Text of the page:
vitamin -A

Author Topic: vitamin -A  (Read 38 times)

Offline Jasia.bba

  • Full Member
  • ***
  • Posts: 166
  • Test
    • View Profile
vitamin -A
« on: February 28, 2020, 08:07:44 PM »
Vitamin A is a group of unsaturated nutritional organic compounds that includes retinol, retinal, retinoic acid, and several provitamin A carotenoids (most notably beta-carotene).[1][2] Vitamin A has multiple functions: it is important for growth and development, for the maintenance of the immune system, and for good vision.[3][4] Vitamin A is needed by the retina of the eye in the form of retinal, which combines with protein opsin to form rhodopsin, the light-absorbing molecule[5] necessary for both low-light (scotopic vision) and color vision.[6] Vitamin A also functions in a very different role as retinoic acid (an irreversibly oxidized form of retinol), which is an important hormone-like growth factor for epithelial and other cells.[4][7]

In foods of animal origin, the major form of vitamin A is an ester, primarily retinyl palmitate, which is converted to retinol (chemically an alcohol) in the small intestine. The retinol form functions as a storage form of the vitamin, and can be converted to and from its visually active aldehyde form, retinal.

All forms of vitamin A have a beta-ionone ring to which an isoprenoid chain is attached, called a retinyl group.[1] Both structural features are essential for vitamin activity.[8] The orange pigment of carrots (beta-carotene) can be represented as two connected retinyl groups, which are used in the body to contribute to vitamin A levels. Alpha-carotene and gamma-carotene also have a single retinyl group, which give them some vitamin activity. None of the other carotenes have vitamin activity. The carotenoid beta-cryptoxanthin possesses an ionone group and has vitamin activity in humans.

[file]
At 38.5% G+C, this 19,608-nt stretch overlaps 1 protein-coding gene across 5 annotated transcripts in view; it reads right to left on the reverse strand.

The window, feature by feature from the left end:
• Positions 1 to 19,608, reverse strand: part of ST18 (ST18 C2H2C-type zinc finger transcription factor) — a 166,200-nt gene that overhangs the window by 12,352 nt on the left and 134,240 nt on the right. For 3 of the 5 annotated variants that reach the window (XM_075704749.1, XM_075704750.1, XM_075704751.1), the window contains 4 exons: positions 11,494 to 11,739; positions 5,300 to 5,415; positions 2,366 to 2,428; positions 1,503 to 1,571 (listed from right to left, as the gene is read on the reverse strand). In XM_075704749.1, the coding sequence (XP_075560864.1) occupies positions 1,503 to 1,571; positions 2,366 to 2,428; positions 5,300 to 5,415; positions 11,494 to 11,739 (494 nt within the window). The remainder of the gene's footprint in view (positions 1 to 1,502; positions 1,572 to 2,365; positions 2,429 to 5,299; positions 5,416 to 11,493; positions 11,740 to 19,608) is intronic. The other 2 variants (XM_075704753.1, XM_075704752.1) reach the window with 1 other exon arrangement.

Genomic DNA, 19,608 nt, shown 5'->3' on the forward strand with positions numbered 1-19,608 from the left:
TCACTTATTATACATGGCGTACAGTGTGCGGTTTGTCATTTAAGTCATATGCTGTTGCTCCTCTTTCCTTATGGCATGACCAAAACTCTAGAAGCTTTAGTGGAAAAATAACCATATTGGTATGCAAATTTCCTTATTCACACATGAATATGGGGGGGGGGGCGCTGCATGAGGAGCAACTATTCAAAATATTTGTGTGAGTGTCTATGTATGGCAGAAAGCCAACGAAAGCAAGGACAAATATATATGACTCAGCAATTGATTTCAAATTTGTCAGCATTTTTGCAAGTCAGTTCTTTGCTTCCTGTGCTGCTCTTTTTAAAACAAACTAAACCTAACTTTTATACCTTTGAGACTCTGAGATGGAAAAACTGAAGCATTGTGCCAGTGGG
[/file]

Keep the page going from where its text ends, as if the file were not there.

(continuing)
Vitamin A can be found in two principal forms in foods:

Retinol, the form of vitamin A absorbed when eating animal food sources, is a yellow, fat-soluble substance. Since the pure alcohol form is unstable, the vitamin is found in tissues in a form of retinyl ester. It is also commercially produced and administered as esters such as retinyl acetate or palmitate.[9]
The carotenes alpha-carotene, beta-carotene, gamma-carotene; and the xanthophyll beta-cryptoxanthin (all of which contain beta-ionone rings), but no other carotenoids, function as provitamin A in herbivores and omnivore animals, which possess the enzyme beta-carotene 15,15'-dioxygenase which cleaves beta-carotene in the intestinal mucosa and converts it to retinol.[10]

Jasia Mustafa
Senior Lecturer,
Dept. of Business Administration
Faculty of Business & Entrepreneurship
Daffodil International University